In children, the discs are about 85% water. The discs begin to naturally lose hydration during the aging process. Some estimates have the disc’s water content typically falling to 70% by age 70,1 but in some people the disc can lose hydration much more quickly.

As the disc loses hydration, it offers less cushioning and becomes more prone to cracks and tears. The disc is not able to truly repair itself because it does not have a direct blood supply (instead getting nutrients and metabolites via diffusion with adjacent vertebrae through the cartilaginous endplates). As such, a tear in the disc either will not heal or will develop weaker scar tissue that has potential to break again

Reference:

https://www.spine-health.com/conditions/arthritis/cervical-osteoarthritis-neck-arthritis

https://www.spine-health.com/conditions/degenerative-disc-disease/cervical-degenerative-disc-disease

By |Wednesday, August 16, 2017|Blog|0 Comments

Treatment of persistent depression with brain surgery

What is deep brain stimulation?

  1. DBS is a surgical procedure that involves implanting electrodes in the brain.
  2. It has been shown to be useful in the treatment of persistent depression.
  3. Doctors recommend that you try drugs and therapy before opting for DBS.

Deep brain stimulation (DBS) has been shown to be a viable option for some people who have depression. Doctors originally used it to help manage Parkinson’s disease. In DBS, a doctor implants tiny electrodes in the part of the brain that regulates mood. Some doctors have practiced DBS since the 1980s, but it’s a rare procedure. Although long-term success rates have yet to be established, some doctors recommend DBS as an alternative therapy for patients whose previous depression treatments have been unsuccessful.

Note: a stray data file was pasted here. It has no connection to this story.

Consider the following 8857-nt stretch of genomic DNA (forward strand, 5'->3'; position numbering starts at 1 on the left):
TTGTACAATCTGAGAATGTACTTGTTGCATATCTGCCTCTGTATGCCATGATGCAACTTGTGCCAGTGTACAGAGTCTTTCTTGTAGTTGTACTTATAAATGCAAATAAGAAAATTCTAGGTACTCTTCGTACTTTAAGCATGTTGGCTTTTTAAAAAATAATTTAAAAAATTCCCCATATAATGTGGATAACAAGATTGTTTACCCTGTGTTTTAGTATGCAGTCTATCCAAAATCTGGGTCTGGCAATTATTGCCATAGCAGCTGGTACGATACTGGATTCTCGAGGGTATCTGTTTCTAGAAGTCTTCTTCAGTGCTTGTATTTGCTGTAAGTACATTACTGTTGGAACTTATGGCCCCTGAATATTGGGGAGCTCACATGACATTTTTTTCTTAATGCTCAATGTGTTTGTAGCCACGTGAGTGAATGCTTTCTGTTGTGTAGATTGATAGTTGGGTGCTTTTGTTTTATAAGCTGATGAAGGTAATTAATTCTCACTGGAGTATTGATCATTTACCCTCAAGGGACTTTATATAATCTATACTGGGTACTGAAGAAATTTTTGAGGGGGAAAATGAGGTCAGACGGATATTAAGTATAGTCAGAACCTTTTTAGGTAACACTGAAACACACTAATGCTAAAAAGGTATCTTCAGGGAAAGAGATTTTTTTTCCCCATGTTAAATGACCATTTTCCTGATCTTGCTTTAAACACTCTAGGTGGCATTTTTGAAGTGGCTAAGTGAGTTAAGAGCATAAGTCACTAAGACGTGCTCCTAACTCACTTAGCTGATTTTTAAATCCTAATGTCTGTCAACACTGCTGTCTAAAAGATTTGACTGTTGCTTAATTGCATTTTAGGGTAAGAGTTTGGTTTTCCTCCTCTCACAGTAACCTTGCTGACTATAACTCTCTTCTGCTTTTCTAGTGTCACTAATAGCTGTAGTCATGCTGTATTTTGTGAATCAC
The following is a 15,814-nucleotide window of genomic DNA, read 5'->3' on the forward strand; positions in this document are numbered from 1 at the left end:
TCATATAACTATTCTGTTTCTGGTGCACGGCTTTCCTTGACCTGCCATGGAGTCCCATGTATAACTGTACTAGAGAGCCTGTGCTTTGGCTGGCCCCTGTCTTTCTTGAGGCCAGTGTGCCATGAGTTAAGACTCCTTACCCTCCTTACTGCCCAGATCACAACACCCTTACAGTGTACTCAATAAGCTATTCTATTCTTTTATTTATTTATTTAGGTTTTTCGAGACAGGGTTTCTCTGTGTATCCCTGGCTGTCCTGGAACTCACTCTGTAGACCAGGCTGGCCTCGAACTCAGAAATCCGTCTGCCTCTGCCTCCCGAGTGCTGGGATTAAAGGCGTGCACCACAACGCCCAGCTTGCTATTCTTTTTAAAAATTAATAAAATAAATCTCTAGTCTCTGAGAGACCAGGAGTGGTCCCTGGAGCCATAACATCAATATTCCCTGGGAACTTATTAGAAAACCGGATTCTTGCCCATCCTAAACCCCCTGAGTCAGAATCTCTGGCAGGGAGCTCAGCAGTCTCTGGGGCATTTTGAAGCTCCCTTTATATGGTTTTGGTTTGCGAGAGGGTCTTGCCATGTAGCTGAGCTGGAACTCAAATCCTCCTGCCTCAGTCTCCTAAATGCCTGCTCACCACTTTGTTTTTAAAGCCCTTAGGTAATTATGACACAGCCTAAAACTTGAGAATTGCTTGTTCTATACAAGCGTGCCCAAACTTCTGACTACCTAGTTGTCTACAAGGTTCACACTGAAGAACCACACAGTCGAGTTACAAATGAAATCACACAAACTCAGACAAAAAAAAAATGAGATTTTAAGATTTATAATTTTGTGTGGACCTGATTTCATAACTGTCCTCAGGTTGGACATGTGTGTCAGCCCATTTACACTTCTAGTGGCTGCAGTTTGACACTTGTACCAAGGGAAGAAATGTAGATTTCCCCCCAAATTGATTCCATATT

A doctor surgically implants tiny electrodes in the nucleus accumbens, which is the region of the brain responsible for:

  • dopamine and serotonin release
  • motivation
  • mood

The procedure requires multiple steps. First, the doctor places the electrodes. Then, a few days later they implant the wires and battery pack. The electrodes are connected via wires to a pacemaker-like device implanted in the chest that delivers pulses of electricity to the brain. The pulses, which are generally delivered constantly appear to block the firing of neurons and return the brain’s metabolism back to a state of equilibrium. The pacemaker can be programmed and controlled from outside the body by a handheld device.

Although doctors aren’t exactly sure why the pulses help the brain reset, the treatment appears to improve mood and give the person an overall sense of calm.

DBS is an option for people with chronic or treatment-resistant depression. Doctors recommend extended courses of psychotherapy and drug therapy before considering DBS because it involves an invasive surgical procedure and success rates vary. Age usually isn’t an issue, but doctors recommend that you be in good enough health to withstand a major surgery.

Reference:

http://www.healthline.com/health/depression/deep-brain-stimulation-dbs#expert-opinions5

By |Saturday, August 12, 2017|Blog|0 Comments

Link between blood sugar and brain cancer

Surprising link between blood sugar and brain cancer found

COLUMBUS, Ohio – New research further illuminates the surprising relationship between blood sugar and brain tumors and could begin to shed light on how certain cancers develop.